Although in the recent VOB case [C-174/15 - a reference for a preliminary ruling asking if EU law allows libraries to e-lend works in their collections] both Advocate General (AG) Szpunar in his Opinion [hereand the CJEU in its judgment [here] ruled out that addressing the issue of digital exhaustion under the InfoSoc Directive would be relevant to addressing the questions referred by the Dutch court, that case has something to tell about digital exhaustion under the InfoSoc Directive.

Of particular interest is the AG Opinion.

First, the AG dismissed the idea that Allposters could call "into question [or limit] in any way the conclusions which follow from the Usedsoft judgment." [para 54].

No differences in digital
and analogue publications either
Secondly, the AG rejected the relevance of argument advanced by the French Government [and, yes, also myself in the article mentioned above] that "the differential treatment, for value added tax purposes, of books in a physical medium and books distributed by electronic data transmission ... demonstrates that those two book formats are not equivalent." [para 59]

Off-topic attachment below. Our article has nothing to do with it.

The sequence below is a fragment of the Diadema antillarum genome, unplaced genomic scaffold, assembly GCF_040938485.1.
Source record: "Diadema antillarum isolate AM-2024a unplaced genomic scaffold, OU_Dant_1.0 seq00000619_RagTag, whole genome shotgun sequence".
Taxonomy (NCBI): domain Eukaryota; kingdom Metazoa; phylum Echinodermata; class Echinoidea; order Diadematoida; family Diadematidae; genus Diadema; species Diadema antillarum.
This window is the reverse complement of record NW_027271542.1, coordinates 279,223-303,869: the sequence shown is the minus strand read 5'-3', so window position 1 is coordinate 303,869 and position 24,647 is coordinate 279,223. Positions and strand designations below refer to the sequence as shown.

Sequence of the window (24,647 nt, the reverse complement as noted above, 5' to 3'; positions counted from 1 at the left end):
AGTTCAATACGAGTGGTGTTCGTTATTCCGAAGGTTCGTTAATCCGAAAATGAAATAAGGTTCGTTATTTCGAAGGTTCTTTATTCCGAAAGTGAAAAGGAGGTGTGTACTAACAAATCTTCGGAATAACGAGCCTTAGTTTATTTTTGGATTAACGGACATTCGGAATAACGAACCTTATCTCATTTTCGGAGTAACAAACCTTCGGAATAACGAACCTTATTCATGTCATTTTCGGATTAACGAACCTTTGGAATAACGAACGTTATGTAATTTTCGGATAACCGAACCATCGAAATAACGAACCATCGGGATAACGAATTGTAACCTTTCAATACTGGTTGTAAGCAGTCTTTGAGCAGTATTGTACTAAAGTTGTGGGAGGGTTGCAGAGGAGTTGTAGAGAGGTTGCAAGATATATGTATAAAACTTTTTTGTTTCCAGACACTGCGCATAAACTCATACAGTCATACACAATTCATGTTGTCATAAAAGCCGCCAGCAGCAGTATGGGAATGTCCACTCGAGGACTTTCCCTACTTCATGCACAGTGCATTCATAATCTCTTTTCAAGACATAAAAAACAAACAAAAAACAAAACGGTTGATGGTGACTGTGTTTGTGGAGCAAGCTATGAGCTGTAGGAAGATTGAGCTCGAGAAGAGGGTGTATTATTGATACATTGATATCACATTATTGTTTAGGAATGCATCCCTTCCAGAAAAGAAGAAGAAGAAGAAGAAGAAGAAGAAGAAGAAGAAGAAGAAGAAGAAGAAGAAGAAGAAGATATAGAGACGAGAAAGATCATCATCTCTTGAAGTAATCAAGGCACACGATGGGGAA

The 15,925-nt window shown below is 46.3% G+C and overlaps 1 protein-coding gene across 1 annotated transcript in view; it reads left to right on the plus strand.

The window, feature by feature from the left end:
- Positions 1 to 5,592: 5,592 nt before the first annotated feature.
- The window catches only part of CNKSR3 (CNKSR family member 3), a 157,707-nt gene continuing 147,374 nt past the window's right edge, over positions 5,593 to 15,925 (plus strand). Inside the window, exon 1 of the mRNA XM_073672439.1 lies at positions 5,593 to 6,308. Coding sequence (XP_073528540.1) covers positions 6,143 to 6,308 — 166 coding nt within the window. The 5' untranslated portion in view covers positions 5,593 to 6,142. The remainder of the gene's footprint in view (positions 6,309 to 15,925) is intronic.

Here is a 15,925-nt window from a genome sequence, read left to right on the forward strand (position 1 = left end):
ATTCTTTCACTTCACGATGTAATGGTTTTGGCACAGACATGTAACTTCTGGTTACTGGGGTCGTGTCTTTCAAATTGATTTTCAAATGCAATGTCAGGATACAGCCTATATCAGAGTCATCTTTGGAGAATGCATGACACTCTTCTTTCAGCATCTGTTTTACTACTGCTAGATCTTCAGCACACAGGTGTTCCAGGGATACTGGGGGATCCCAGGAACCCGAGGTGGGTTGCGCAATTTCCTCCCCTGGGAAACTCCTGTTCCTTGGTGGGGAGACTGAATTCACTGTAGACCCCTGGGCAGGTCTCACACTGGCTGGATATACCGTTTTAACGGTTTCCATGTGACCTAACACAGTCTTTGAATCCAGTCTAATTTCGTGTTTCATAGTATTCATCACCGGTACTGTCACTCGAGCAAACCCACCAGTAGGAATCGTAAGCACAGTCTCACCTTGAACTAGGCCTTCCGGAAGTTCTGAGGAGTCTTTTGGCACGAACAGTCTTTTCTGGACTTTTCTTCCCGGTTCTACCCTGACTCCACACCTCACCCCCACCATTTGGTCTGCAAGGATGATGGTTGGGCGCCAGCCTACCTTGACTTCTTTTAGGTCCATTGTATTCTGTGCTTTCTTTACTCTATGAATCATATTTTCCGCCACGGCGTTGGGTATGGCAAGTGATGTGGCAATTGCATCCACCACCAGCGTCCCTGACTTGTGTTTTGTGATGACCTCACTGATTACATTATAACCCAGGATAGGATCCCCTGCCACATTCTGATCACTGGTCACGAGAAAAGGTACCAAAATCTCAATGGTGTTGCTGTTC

The AG noted not only that such approach would be possibly against the principle of tax neutrality, but also recalled that "the Commission has recently published an action plan on VAT [of which yesterday's package is a follow-up] in which it specifically contemplates the alignment of the VAT rate applicable to digital books and newspapers with that applicable to printed books. That approach confirms the stance taken by the Commission, also in the present case, that electronic books and printed books are in substance equivalent." [para 62, emphasis added]

Conclusion

An initiative on VAT rules for e-publications does not, of course, have direct copyright relevance. Nonetheless, the package adopted yesterday is another step into the direction of suggesting the analogue and electronic copies of works could (or, rather, should?) be subject to the same treatment. Such principle of 'equal' treatment might not be limited to the field of VAT rules.

In any case and having said so, one should also recall that the package proposed by the Commission does not remove e-publications from their qualification as electronically supplied services, but rather sets an exception from their treatment as such.

In all this, the uncertainties surrounding digital exhaustion under the InfoSoc Directive remain, although it is not excluded that - when the opportunity arises - the new VAT rules might be invoked by those who advocate the existence of this principle beyond the realm of the Software Directive, ie in the InfoSoc Directive.

[Originally published on The IPKat on 2 December 2016]